Acupuncture In Horses
What are acupuncture and Traditional Chinese Veterinary Medicine (TCVM)?
- Acupuncture typically involves the insertion of fine needles through the skin at particular points to cause therapeutic effects.
- It can be used in conjunction with conventional veterinary medicine to treat various equine medical conditions and to relieve pain.
- Acupuncture is a safe medical procedure with minimal unwanted side effects when performed by a qualified veterinarian.
Acupuncture has been used to treat various medical conditions in humans and animals for more than 3,000 years. Horses were among the first animals treated with acupuncture due to their importance in warfare and farming. Today, equine acupuncture is commonly incorporated in the treatment of a number of conditions, especially musculoskeletal disorders and back pain.
The ancient Chinese discovered and described hundreds of acupuncture points (acupoints) in humans and animals. Modern research shows that acupoints are located in areas with a high density of free nerve endings, mast cells, small arterioles and lymphatic vessels. Stimulation at acupoints induces the release of beta-endorphins, serotonin and other neurotransmitters and can produce local, remote, and/or systemic effects. The use of acupuncture for pain relief is well supported by modern research studies. The effects of acupuncture on internal organs and on “balancing” the body as a whole are less understood, and more research is necessary to fully explain this ancient therapy.
The benefits of acupuncture have been widely recognized and integrated into Western veterinary and human medical practices. In November 1997, the National Institutes of Health (NIH) convened a panel of scientists to review the effectiveness of acupuncture. The result was the first formal endorsement of acupuncture by the NIH, stating: “There is sufficient evidence of acupuncture’s value to expand its use into conventional medicine and to encourage further studies of its physiology and clinical value.”
Acupuncture is a sought after treatment by horse owners due to its demonstrated safety and minimal unwanted side effects. It is well tolerated by most horses and provides a drug-free approach to address musculoskeletal pain that can enhance equine performance. This is particularly attractive for competitors who must adhere to show association-mandated prohibited substance policies. Aside from the needles, acupuncture does not require any specialized equipment, making it easier to perform in a variety of environments than some traditional methods.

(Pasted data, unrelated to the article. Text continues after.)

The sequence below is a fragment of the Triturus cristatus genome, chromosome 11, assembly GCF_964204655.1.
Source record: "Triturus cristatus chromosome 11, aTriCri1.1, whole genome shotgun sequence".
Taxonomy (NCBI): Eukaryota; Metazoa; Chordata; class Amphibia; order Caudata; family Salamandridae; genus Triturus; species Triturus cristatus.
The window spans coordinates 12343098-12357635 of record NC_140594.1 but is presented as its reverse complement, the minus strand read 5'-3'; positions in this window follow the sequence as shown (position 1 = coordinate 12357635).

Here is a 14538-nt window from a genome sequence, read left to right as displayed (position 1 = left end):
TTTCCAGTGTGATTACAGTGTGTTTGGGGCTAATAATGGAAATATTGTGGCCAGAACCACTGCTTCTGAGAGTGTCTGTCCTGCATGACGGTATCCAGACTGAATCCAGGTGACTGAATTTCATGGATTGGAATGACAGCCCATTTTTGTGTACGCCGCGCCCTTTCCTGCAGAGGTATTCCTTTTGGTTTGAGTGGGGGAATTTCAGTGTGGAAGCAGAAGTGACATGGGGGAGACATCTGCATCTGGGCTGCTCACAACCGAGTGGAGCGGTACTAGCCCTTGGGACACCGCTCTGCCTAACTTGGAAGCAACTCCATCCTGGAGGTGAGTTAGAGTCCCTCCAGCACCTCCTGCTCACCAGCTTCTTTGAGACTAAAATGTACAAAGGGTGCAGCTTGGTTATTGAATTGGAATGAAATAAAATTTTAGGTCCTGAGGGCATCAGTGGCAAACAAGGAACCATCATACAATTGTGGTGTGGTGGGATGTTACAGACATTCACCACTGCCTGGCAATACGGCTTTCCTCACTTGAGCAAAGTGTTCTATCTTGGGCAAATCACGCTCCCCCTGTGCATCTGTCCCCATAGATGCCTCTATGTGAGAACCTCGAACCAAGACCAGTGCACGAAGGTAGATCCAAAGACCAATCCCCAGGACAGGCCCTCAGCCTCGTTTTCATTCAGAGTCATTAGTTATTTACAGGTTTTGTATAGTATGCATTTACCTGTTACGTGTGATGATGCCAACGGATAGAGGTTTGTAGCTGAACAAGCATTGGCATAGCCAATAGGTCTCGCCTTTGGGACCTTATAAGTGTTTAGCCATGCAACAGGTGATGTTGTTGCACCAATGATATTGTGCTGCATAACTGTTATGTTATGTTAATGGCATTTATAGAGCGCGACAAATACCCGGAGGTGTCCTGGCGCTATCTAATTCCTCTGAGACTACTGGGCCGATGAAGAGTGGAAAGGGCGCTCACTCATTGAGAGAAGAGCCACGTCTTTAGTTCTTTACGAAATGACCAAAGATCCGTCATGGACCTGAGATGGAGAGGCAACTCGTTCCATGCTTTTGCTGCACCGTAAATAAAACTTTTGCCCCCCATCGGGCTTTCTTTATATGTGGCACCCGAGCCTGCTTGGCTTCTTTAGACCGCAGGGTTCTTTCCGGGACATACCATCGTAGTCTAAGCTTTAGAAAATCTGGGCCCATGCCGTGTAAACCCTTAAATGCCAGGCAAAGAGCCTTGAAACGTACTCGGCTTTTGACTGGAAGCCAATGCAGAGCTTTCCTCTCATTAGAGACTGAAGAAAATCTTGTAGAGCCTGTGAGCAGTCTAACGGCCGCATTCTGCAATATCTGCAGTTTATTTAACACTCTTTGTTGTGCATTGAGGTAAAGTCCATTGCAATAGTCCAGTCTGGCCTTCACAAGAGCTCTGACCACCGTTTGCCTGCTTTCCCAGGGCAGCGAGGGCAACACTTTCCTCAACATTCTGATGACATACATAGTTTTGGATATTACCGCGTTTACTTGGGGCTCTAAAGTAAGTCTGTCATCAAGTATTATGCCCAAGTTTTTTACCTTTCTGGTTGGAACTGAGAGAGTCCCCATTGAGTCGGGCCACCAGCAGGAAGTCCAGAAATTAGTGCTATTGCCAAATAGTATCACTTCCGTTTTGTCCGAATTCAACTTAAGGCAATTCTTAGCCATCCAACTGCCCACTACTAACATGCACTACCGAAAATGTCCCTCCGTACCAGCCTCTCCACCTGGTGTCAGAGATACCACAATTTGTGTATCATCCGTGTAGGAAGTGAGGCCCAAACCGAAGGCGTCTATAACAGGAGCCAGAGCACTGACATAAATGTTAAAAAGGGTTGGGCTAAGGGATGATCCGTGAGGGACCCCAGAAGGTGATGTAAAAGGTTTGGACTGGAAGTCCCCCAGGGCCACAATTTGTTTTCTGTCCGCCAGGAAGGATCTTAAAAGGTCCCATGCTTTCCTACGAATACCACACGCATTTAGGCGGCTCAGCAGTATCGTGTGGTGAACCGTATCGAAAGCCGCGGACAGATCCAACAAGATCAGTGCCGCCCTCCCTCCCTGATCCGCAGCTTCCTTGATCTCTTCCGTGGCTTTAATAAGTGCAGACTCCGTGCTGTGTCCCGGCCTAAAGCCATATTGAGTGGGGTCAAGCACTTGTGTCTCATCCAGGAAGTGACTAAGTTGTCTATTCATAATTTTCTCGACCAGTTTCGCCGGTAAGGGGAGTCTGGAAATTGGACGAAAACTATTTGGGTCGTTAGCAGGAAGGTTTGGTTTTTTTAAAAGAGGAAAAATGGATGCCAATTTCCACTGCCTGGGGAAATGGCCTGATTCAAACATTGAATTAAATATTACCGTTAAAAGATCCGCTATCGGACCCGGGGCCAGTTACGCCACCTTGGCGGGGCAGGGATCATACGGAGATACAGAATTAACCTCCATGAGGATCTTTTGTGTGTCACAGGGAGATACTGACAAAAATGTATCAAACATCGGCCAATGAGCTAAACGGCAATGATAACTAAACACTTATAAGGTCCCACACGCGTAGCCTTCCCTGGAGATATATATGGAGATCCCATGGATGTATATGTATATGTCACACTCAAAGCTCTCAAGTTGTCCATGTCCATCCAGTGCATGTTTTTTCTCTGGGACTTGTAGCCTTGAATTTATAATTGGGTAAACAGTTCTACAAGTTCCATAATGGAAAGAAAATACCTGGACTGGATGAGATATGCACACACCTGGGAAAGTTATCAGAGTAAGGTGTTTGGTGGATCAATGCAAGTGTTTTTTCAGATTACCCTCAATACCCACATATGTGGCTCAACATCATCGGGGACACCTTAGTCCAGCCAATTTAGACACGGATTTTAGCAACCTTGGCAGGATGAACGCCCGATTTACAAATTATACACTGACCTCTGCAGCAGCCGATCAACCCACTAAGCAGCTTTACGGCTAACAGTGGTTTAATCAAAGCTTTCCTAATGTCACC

When is acupuncture indicated?
Clinical trials indicate that acupuncture therapy can be effective as a supplemental treatment in the following conditions in horses:
- musculoskeletal problems: muscle soreness, back pain, neck pain, osteoarthritis, degenerative joint disease, obscure lameness, laminitis
- gastrointestinal disorders: diarrhea, impaction, chronic colic, gastric ulceration
- neurological disorders: seizure, laryngeal hemiplegia, facial and radial nerve paresis
- other chronic conditions: heaves (COPD, RAO, asthma), anhidrosis, uveitis, behavioral problems, Cushing's disease, hypo- or hyperthyroidism, infertility, renal failure, geriatric weakness, skin problems, performance enhancement and prevention of disease
What physiological effects are induced by acupuncture?
- pain relief
- promotion of microcirculation
- regulation of gastrointestinal motility
- anti-inflammatory effects
- hormone and reproductive regulation
- anti-febrile (fever reducing) effect
Are there situations in which acupuncture should not be used?
- infectious conditions
- open wounds
What are acupuncture methods?
Diagnosis: An acupuncturist’s diagnosis is based, in part, on conventional Western methods: obtaining a thorough medical history, discussing the primary complaint and goals for improvement, performing a physical exam, blood work, radiographs, ultrasound, etc. A diagnostic acupoint palpation exam will be performed that will identify particular painful acupuncture points, indicating local and referred pain.
Treatment: Modern acupuncture needles are 0.5 – 3 inches long, ultra-fine, and made of a flexible stainless steel. They are pre-sterilized, non-toxic and disposable. Depending on the condition being treated, 5 – 30 needles will be inserted and left in place for 5 – 30 minutes. Stimulation of acupoints by needles can be done by rotating the needles or attaching electrodes to send a weak electrical current through the needles (electroacupuncture). Heating the needles with a burning moxa herb (moxibustion) may be indicated in certain conditions.
How long does each acupuncture session last?
Each session may take between 20 – 60 minutes.
How many treatments are needed?
The number of treatments depends on the nature, severity and duration of the disease. A single treatment may be enough for a very acute condition but generally 3 – 5 treatments are necessary to obtain results for chronic conditions. Some animals may need to be treated at regular intervals to prevent recurrence of degenerative conditions.
How safe is acupuncture?
Acupuncture is a safe medical procedure when performed by a qualified veterinarian. Very few negative side effects have been reported in clinical cases. However, acupuncture is not a replacement for conventional veterinary medicine.
Does acupuncture hurt?
More than 95 percent of human patients tolerate acupuncture very well and experience profound relaxation. Typically, acupuncture will produce a tingling or “heavy” sensation at the acupoint. Most animals tolerate this well and progressively relax throughout the duration of the treatment.
For more information:
UC Davis, School of Veterinary Medicine, Equine Integrative Sports Medicine Service: https://www.vetmed.ucdavis.edu/hospital/large-animal/equine-sports-med
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